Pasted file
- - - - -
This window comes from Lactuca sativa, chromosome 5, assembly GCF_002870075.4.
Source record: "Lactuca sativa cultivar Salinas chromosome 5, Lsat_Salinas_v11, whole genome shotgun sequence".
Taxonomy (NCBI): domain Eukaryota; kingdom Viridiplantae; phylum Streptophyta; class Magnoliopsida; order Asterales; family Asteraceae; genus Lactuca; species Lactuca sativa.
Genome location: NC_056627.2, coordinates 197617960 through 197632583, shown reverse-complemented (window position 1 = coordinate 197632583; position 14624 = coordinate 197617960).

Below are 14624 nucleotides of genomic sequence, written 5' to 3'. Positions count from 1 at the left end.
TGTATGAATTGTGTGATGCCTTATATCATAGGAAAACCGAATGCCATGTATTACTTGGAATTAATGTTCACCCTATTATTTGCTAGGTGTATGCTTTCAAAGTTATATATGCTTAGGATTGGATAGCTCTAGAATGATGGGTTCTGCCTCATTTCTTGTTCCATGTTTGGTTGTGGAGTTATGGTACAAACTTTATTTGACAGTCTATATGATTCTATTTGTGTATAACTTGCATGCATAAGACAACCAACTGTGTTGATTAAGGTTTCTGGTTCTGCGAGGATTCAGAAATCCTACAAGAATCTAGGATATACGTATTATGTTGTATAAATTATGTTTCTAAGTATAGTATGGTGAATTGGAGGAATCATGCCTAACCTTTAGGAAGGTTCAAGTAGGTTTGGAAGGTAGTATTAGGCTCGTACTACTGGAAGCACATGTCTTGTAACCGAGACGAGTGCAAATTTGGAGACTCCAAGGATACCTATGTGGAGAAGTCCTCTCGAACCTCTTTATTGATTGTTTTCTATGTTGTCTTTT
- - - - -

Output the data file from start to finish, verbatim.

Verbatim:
This window comes from Lactuca sativa, chromosome 5, assembly GCF_002870075.4.
Source record: "Lactuca sativa cultivar Salinas chromosome 5, Lsat_Salinas_v11, whole genome shotgun sequence".
Taxonomy (NCBI): domain Eukaryota; kingdom Viridiplantae; phylum Streptophyta; class Magnoliopsida; order Asterales; family Asteraceae; genus Lactuca; species Lactuca sativa.
Genome location: NC_056627.2, coordinates 197617960 through 197632583, shown reverse-complemented (window position 1 = coordinate 197632583; position 14624 = coordinate 197617960).

Below are 14624 nucleotides of genomic sequence, written 5' to 3'. Positions count from 1 at the left end.
TGTATGAATTGTGTGATGCCTTATATCATAGGAAAACCGAATGCCATGTATTACTTGGAATTAATGTTCACCCTATTATTTGCTAGGTGTATGCTTTCAAAGTTATATATGCTTAGGATTGGATAGCTCTAGAATGATGGGTTCTGCCTCATTTCTTGTTCCATGTTTGGTTGTGGAGTTATGGTACAAACTTTATTTGACAGTCTATATGATTCTATTTGTGTATAACTTGCATGCATAAGACAACCAACTGTGTTGATTAAGGTTTCTGGTTCTGCGAGGATTCAGAAATCCTACAAGAATCTAGGATATACGTATTATGTTGTATAAATTATGTTTCTAAGTATAGTATGGTGAATTGGAGGAATCATGCCTAACCTTTAGGAAGGTTCAAGTAGGTTTGGAAGGTAGTATTAGGCTCGTACTACTGGAAGCACATGTCTTGTAACCGAGACGAGTGCAAATTTGGAGACTCCAAGGATACCTATGTGGAGAAGTCCTCTCGAACCTCTTTATTGATTGTTTTCTATGTTGTCTTTT